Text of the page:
“Distal Pancreatectomy” is performed for tumors located in the tail or body portion of the pancreas and the surgery involves removal of the body and tail portion of the pancreas along with the spleen.
This major operation involves removal of:
- part of the pancreas
- part of the first part of the small bowel (duodenum)
- part of the stomach
- part of the gall bladder and part of the bile duct.
The diagram below shows what your surgeon removes
The surgeon reconnects the remainder of the pancreas, bile duct and stomach to different sections of the small bowel so the digestive tract keeps working.
A feeding tube may be placed during the surgery to replenish nutrition to the patient after surgery.
This operation is performed for certain types of pancreatic tumors located in the tail or body portion of the pancreas. This surgery involves removal of only the tail of the pancreas or the tail and a portion of the body of the pancreas. The spleen is usually removed as well.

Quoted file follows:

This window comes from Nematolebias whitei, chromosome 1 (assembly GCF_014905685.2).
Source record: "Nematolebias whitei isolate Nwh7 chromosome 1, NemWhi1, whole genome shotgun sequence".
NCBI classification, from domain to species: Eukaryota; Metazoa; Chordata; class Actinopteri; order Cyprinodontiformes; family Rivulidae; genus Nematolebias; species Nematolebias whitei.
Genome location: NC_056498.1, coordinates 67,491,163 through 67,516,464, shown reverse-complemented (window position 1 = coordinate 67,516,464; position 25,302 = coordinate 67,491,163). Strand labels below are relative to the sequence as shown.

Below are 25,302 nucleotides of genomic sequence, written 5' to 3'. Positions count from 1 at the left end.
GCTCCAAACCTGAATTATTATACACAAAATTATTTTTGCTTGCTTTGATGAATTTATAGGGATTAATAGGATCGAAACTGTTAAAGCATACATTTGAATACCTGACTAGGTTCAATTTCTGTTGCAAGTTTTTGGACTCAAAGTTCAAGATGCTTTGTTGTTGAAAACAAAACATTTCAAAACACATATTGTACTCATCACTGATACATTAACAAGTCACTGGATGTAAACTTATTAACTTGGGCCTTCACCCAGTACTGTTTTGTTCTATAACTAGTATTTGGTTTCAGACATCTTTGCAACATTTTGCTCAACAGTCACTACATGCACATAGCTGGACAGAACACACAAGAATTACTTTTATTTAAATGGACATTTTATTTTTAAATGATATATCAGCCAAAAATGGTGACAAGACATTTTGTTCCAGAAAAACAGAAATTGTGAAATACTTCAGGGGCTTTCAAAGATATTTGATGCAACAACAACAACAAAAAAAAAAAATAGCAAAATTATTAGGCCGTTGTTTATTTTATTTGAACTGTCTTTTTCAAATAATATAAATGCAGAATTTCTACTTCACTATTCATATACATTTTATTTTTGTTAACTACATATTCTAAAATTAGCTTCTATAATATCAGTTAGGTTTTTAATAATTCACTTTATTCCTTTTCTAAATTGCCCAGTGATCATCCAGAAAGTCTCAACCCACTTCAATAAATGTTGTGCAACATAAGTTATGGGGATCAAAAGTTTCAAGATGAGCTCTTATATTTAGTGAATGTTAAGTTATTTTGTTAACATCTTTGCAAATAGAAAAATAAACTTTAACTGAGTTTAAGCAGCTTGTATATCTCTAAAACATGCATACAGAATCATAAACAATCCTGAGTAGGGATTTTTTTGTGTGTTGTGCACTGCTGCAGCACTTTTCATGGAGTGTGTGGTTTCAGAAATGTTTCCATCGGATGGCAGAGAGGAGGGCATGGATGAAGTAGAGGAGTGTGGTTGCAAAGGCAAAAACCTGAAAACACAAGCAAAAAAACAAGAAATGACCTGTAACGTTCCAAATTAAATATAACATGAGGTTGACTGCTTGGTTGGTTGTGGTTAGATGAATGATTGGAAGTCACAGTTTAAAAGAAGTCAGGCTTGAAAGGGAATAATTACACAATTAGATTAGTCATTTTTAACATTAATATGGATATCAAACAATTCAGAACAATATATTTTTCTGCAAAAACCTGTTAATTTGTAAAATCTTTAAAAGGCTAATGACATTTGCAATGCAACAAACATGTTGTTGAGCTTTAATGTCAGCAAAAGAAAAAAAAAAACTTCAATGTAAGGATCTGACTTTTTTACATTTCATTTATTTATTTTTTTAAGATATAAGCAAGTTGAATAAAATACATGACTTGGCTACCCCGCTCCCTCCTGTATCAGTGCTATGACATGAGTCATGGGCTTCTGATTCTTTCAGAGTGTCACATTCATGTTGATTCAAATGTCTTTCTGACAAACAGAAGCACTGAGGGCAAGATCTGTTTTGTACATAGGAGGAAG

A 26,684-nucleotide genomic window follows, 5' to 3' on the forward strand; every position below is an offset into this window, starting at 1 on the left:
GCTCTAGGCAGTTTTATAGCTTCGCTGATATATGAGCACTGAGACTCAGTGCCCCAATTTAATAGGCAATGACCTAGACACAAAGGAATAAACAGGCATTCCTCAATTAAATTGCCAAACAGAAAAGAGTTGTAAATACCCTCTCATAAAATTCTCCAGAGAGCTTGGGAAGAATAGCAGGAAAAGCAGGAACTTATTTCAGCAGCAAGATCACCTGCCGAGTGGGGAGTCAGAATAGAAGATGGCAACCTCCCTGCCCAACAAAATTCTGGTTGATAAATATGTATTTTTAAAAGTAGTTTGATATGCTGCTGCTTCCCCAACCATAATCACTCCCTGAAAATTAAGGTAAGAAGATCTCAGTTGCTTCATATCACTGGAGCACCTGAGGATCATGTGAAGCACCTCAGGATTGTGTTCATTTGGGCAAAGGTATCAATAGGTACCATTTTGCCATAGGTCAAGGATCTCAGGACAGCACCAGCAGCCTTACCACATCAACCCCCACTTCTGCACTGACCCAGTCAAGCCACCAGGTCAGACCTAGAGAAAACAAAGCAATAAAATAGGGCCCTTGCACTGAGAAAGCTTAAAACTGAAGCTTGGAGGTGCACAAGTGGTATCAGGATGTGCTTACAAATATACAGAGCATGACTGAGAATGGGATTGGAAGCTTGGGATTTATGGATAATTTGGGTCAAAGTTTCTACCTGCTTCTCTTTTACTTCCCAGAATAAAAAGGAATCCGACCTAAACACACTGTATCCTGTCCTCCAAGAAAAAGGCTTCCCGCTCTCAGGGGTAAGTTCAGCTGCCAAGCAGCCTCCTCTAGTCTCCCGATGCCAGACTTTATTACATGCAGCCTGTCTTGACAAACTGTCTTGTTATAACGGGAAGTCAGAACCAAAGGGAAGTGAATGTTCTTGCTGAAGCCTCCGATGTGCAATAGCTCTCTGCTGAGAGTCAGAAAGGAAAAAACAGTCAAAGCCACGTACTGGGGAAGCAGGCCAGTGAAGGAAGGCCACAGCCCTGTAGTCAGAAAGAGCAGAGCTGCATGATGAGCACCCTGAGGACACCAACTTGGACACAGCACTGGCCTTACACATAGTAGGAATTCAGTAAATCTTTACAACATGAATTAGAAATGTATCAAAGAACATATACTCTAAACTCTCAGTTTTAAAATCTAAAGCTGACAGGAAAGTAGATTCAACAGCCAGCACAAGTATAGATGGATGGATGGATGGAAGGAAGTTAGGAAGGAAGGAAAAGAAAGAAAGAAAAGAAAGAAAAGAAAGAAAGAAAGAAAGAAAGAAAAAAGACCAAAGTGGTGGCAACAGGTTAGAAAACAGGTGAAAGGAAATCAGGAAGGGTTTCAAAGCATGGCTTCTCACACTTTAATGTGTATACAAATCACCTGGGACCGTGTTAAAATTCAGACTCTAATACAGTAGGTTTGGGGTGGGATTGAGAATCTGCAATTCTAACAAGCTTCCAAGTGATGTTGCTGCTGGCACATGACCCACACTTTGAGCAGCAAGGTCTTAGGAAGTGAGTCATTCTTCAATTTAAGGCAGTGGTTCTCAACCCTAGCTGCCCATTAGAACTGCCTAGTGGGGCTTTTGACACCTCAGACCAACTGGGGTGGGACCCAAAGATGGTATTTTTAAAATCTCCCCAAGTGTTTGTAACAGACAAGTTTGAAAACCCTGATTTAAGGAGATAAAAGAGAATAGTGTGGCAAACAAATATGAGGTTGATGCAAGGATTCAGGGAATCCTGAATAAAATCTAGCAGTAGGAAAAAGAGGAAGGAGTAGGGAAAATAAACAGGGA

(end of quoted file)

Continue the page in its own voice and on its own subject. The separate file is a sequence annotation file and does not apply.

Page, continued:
Sometimes surgery may begin with the hope it will cure the patient, but the surgeon discovers this is not possible. In this case, the surgeon may continue the operation as a palliative / bypass procedure to relieve or prevent symptoms.
Cancers growing in the head of the pancreas can block the common bile duct as it passes through this part of the pancreas. This may cause pain and digestive problems because the bile can’t get into the intestine and patient develops jaundice and vomiting. The bile chemicals will build up in the body
There are 2 options for relieving bile duct blockage.
Surgery can be done to reroute the flow of bile from the common bile duct directly into the small intestine, bypassing the pancreas. Sometimes, the stomach connection to the duodenum (the first part of the small intestine) is rerouted at this time as well. Often, late in the course of pancreatic cancer, the duodenum becomes blocked by cancer, which can cause pain and vomiting that requires surgery. Bypassing the duodenum before this happens can help avoid a second operation.